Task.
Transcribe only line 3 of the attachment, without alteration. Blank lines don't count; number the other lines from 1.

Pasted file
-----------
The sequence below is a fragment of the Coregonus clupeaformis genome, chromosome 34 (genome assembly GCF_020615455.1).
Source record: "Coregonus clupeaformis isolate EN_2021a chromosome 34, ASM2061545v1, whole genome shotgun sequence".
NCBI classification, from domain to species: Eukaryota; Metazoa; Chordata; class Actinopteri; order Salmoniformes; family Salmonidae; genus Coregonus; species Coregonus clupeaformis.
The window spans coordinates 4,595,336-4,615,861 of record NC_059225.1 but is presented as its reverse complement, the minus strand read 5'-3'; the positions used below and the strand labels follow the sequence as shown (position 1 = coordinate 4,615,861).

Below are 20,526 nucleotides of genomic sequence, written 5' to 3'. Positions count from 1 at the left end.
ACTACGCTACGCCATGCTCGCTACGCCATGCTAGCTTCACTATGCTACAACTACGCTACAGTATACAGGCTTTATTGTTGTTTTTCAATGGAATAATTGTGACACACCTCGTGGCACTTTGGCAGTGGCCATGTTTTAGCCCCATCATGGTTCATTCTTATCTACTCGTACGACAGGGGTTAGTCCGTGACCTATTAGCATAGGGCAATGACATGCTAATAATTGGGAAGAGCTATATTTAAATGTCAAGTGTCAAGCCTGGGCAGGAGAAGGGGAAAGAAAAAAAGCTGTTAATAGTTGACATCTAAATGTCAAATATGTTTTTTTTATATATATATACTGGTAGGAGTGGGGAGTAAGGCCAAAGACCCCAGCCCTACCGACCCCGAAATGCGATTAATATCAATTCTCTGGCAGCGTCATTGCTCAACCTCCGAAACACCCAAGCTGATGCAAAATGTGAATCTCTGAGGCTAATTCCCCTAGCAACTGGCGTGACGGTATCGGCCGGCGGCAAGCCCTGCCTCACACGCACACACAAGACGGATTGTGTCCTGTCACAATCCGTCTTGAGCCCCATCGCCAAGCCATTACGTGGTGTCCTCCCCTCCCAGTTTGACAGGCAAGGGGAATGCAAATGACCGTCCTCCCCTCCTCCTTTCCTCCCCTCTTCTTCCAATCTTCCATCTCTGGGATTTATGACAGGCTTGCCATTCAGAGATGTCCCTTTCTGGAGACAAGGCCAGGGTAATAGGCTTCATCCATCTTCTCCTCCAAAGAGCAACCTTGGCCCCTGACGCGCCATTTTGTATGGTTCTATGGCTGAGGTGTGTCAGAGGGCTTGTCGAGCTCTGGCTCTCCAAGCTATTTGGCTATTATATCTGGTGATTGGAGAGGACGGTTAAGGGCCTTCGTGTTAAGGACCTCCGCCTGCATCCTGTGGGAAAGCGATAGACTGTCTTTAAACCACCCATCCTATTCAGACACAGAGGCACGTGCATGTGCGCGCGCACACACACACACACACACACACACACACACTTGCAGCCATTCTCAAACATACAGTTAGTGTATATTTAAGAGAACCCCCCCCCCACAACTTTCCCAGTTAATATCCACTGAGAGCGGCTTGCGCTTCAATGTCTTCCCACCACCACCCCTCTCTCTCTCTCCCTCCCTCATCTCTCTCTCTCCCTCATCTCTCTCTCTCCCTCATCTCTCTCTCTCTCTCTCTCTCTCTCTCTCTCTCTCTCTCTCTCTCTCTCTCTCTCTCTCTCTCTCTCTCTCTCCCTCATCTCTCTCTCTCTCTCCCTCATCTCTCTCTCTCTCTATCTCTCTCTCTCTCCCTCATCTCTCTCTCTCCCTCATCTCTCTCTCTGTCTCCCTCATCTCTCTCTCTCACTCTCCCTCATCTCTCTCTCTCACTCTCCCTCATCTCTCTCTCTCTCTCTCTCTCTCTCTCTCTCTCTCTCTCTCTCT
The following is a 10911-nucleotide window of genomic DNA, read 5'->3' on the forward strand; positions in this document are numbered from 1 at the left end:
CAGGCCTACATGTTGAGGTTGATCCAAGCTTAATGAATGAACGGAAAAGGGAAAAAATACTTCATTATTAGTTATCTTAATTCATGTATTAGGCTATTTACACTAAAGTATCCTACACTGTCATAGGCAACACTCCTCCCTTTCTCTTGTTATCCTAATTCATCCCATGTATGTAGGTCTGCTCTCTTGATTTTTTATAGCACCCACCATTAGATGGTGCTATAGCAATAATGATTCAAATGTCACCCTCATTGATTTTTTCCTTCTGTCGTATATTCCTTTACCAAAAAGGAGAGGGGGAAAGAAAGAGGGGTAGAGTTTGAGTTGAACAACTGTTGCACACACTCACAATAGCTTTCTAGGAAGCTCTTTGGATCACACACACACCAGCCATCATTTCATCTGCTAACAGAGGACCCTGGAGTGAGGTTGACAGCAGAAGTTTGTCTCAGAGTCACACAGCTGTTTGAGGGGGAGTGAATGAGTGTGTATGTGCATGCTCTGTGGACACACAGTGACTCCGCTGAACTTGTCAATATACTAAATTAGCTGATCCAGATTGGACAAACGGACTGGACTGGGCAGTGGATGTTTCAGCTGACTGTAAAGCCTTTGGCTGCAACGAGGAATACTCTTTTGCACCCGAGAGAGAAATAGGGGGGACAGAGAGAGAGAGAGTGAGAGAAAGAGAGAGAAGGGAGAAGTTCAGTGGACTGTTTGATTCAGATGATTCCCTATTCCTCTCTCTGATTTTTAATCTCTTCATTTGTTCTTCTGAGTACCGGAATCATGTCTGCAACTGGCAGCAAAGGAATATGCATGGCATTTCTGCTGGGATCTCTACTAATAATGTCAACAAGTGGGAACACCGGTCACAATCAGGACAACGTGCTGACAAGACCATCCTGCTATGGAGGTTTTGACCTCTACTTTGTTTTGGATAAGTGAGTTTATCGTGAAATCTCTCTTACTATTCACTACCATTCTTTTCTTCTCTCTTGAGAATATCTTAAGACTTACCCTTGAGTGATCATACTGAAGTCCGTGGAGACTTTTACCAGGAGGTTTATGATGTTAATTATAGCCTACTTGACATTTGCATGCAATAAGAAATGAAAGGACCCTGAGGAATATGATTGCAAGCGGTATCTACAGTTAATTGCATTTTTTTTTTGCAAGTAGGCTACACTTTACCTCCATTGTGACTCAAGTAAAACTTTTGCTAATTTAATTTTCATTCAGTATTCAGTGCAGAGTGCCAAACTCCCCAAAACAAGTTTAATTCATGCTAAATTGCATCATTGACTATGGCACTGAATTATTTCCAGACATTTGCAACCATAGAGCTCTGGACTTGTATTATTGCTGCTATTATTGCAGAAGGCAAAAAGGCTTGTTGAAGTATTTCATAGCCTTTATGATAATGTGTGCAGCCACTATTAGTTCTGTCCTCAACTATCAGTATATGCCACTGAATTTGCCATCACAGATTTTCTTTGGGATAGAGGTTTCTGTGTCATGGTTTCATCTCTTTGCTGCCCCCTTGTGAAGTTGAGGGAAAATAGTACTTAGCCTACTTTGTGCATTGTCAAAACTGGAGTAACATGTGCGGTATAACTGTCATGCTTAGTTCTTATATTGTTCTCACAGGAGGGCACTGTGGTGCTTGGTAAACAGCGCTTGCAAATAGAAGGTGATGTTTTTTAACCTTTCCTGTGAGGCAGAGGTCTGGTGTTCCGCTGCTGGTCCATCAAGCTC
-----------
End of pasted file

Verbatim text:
NCBI classification, from domain to species: Eukaryota; Metazoa; Chordata; class Actinopteri; order Salmoniformes; family Salmonidae; genus Coregonus; species Coregonus clupeaformis.